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While the storyline of lost and found brothers is not new in Bollywood, recent release Hey Bro aspired to update the genre with a plot ripped off from Twins. Arnold Schwarzenegger and Danny DeVito starred in the 1988 film as twins who bear no resemblance to each other, a premise recreated in Ajay Chandhok‘s Hey Bro.
The film stars choreographer Ganesh Acharya as a bumbling man who is told by his grandfather that he has a twin brother (Maninder Singh) who is a cop.
“But even with the expectations set to a bare minimum, it doesn’t manage to render a morsel of entertainment,” the Hindustan Times said in its review describing the film as an “excruciating slog.” It highlighted that “the story is exactly the same as Twins — an oversized, slow but sweet-natured chap is told by his [grandfather] that he has a twin brother in another city who was separated from him at birth.”
The film — whose logline states “Judwaa (Hindi for twins) with a twist” — is not an official Bollywood remake as those get announced these days given that Hollywood studios are increasingly active in local productions.
Cameo appearances by some of India’s biggest stars, such as Bollywood icon Amitabh Bachchan, Akshay Kumar, Ajay Devgn and Hrithik Roshan, among others, offer “brief respite … lifting you out of your by-then-comatose state,” the review said.
The Times of India also put it bluntly: “It’s almost brutal to put one through the trauma of watching this film. At best, Hey Bro can be called a mind-numbing experience.”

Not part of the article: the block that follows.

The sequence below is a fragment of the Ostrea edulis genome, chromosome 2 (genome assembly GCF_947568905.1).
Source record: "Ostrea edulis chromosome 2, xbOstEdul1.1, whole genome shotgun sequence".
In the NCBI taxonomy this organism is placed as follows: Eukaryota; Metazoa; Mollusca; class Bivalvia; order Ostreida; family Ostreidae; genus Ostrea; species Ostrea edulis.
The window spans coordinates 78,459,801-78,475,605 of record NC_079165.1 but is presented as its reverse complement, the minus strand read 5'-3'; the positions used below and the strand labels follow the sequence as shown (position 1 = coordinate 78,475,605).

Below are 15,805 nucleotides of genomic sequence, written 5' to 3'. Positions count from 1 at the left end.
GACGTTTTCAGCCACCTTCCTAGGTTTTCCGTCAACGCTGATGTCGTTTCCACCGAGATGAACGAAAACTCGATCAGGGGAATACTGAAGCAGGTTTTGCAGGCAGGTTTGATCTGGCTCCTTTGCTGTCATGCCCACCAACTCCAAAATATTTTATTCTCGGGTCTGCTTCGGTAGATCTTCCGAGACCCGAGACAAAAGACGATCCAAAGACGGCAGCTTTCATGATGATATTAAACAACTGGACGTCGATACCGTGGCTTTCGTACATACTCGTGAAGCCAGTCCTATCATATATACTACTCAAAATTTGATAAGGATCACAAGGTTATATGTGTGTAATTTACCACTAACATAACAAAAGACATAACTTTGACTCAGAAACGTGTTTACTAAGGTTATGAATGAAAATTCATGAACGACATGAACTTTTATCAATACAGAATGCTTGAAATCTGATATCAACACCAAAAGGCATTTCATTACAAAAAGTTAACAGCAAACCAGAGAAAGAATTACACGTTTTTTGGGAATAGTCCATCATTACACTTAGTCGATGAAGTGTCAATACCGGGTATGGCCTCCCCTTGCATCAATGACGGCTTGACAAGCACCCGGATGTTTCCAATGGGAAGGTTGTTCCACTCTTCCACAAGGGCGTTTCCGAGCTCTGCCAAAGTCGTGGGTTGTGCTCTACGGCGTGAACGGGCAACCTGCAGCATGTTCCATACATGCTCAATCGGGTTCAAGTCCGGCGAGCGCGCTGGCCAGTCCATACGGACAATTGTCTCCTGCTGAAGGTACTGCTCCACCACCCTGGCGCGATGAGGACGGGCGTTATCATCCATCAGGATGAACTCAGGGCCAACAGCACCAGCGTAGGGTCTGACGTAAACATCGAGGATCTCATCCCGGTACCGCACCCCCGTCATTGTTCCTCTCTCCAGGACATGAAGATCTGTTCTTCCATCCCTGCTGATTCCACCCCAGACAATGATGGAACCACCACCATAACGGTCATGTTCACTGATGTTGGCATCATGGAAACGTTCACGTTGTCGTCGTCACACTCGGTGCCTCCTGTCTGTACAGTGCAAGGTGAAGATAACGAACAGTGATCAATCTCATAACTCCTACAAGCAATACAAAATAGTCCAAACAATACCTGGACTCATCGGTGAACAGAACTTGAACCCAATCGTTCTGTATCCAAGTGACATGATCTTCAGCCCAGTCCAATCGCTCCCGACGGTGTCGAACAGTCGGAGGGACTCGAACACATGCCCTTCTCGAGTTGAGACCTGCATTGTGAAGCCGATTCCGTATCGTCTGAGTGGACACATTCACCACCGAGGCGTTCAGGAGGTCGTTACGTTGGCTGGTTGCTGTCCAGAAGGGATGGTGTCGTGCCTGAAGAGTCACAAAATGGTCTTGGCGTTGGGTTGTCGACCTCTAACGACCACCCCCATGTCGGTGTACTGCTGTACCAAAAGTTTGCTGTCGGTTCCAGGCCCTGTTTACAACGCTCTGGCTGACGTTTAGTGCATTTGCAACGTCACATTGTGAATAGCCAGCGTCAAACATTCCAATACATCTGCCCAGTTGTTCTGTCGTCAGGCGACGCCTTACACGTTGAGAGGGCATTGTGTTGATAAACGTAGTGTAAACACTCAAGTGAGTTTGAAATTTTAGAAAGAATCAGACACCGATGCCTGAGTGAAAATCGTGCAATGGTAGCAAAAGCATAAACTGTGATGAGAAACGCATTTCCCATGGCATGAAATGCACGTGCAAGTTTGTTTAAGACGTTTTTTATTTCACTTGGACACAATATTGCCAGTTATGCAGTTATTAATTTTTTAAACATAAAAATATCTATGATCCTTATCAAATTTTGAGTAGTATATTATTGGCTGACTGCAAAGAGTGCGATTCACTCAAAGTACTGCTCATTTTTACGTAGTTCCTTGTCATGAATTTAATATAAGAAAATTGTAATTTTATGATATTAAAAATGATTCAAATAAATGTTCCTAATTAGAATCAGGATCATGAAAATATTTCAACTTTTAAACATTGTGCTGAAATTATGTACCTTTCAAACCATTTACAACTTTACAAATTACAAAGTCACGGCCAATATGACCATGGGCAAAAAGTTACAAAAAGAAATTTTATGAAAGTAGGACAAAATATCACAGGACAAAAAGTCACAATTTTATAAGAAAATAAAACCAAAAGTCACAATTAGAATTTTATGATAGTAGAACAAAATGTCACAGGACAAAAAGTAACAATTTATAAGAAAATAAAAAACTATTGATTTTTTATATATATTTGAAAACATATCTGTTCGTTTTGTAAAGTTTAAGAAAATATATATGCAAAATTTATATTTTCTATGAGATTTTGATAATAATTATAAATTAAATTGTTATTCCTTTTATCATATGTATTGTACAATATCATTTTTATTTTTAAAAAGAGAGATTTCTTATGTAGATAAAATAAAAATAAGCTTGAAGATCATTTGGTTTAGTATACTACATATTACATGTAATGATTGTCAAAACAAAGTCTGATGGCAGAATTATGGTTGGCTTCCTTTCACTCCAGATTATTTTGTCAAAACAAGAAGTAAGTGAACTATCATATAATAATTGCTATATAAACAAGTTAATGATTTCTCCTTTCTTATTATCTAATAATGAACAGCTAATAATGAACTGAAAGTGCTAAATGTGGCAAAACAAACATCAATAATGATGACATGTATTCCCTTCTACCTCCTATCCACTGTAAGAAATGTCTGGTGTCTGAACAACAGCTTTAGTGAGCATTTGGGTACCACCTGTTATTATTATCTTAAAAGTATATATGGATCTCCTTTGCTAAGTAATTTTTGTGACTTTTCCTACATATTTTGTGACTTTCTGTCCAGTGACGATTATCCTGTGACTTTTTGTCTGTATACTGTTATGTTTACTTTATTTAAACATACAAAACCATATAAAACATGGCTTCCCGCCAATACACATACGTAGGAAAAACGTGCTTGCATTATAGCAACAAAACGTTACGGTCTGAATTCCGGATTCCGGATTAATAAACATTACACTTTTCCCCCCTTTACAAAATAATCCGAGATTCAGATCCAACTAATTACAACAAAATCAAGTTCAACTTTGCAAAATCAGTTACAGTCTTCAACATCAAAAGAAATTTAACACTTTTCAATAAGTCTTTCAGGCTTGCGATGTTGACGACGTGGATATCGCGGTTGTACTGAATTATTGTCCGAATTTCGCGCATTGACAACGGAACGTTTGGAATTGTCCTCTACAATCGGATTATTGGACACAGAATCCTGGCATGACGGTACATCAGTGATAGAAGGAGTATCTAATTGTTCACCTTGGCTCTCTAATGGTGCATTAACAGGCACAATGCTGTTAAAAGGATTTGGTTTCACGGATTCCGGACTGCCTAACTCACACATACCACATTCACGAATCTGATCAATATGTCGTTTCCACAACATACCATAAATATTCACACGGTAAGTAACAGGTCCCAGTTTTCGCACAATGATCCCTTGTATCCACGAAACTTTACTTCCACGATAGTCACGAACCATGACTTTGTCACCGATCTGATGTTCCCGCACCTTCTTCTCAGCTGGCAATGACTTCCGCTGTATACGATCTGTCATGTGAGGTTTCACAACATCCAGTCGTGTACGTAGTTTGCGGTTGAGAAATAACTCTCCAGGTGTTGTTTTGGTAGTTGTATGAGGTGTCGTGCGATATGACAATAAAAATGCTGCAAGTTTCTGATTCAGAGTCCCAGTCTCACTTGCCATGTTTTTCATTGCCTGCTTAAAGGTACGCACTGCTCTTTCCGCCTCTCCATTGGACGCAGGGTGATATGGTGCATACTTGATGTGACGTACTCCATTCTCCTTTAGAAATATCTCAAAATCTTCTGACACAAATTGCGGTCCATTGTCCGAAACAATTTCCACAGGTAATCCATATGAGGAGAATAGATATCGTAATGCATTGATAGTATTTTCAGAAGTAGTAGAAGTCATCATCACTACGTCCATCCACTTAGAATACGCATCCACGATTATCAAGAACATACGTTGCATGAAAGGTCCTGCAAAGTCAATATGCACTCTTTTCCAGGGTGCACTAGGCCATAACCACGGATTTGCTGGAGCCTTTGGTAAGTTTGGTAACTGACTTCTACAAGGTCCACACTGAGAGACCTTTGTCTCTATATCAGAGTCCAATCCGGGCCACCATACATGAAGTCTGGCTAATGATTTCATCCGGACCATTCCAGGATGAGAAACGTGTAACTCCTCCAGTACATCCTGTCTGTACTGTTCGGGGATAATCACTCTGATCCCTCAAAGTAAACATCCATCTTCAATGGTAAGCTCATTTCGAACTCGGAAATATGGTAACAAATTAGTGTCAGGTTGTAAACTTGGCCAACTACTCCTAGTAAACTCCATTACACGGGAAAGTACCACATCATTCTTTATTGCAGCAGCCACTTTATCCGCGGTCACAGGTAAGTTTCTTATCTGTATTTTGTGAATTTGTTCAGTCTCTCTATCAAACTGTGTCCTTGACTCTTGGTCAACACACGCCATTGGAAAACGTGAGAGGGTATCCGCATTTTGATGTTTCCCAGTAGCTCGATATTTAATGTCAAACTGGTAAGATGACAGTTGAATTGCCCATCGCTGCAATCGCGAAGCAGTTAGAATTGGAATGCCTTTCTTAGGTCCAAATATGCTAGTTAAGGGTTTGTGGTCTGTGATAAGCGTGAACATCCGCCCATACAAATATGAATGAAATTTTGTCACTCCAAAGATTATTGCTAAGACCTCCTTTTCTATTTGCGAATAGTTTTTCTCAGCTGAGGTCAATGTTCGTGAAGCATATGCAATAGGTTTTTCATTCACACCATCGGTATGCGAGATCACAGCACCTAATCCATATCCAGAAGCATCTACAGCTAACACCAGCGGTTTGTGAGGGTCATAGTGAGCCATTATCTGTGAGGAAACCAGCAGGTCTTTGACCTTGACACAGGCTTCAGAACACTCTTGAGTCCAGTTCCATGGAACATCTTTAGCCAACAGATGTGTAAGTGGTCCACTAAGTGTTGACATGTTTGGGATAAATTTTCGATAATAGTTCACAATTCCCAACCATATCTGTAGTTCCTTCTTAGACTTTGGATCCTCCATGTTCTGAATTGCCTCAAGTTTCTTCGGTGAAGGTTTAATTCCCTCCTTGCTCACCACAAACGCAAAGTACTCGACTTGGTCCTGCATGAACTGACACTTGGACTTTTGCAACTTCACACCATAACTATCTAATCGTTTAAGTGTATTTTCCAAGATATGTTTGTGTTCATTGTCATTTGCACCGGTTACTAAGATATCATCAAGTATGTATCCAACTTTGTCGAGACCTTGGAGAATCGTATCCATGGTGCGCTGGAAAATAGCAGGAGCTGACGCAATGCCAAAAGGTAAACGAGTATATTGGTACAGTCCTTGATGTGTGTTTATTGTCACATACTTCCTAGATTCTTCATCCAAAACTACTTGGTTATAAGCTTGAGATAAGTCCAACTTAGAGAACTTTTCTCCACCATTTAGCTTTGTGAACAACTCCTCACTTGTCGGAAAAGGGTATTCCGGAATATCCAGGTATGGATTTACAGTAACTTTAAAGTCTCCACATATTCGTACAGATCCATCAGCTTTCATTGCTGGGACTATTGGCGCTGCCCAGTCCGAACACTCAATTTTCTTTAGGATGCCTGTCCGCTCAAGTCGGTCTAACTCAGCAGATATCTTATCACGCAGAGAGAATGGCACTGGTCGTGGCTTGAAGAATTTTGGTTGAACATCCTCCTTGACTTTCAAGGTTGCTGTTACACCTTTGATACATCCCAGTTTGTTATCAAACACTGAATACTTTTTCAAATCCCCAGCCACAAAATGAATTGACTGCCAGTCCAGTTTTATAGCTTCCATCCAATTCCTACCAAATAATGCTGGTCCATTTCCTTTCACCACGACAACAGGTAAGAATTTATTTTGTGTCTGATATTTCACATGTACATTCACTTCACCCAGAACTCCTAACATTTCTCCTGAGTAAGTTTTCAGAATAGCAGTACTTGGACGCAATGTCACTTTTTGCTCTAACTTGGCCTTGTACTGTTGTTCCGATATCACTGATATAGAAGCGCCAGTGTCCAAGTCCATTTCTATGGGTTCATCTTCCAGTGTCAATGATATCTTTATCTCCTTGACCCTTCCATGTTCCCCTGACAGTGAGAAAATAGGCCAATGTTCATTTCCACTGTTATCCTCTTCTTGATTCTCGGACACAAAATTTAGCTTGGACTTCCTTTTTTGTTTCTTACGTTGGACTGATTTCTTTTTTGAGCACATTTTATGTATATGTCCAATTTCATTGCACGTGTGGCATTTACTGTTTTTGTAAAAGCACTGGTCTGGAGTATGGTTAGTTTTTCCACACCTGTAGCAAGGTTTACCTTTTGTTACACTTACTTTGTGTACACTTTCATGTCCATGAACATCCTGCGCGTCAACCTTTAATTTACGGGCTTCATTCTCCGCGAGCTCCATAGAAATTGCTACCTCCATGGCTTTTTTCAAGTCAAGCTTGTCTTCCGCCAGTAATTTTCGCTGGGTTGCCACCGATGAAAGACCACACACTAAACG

Hey Bro harks back to a time in Bollywood during the 1980s and 1990s when low-brow titles — many ripped off from Hollywood and foreign films — seemed to dominate the landscape, as pointed out by the Financial Express. “The writing is amateurish and juvenile and would have worked in the nineties. But in today’s times, even kids won’t appreciate such outdated humor,” said the paper’s review.
Hey Bro was released on Feb. 27 and while box office figures aren’t available, given the scathing reviews, the title is expected to underperform.
In the past, Hollywood has at times tried to block what it felt were unauthorized Bollywood remakes. In 2009, Warner threated to sue anyone in India who attempted to remake The Curious Case of Benjamin Button without permission. But when matters go to court, victory may not be guaranteed as Warner bros. found out when it lost a case in an Indian court against the makers of Hindi film Hari Puttar, whose title the studio said was a rip-off of its Harry Potter franchise.
But with Hollywood studios getting increasingly active in local Indian productions, authorized remakes are gaining ground. One of last year’s biggest releases was Fox Star Studios India’s Bang Bang!, a Bollywood take on the Tom Cruise–Cameron Diaz-starrer Knight and Day.
Meanwhile, in Hollywood, a sequel to Ivan Reitman‘s original Twins has been in development. Triplets would reunite Schwarzenegger and DeVito — reprising their roles as the mismatched Julius and Vincent Benedict — with Eddie Murphy co-starring as their long-lost third sibling.
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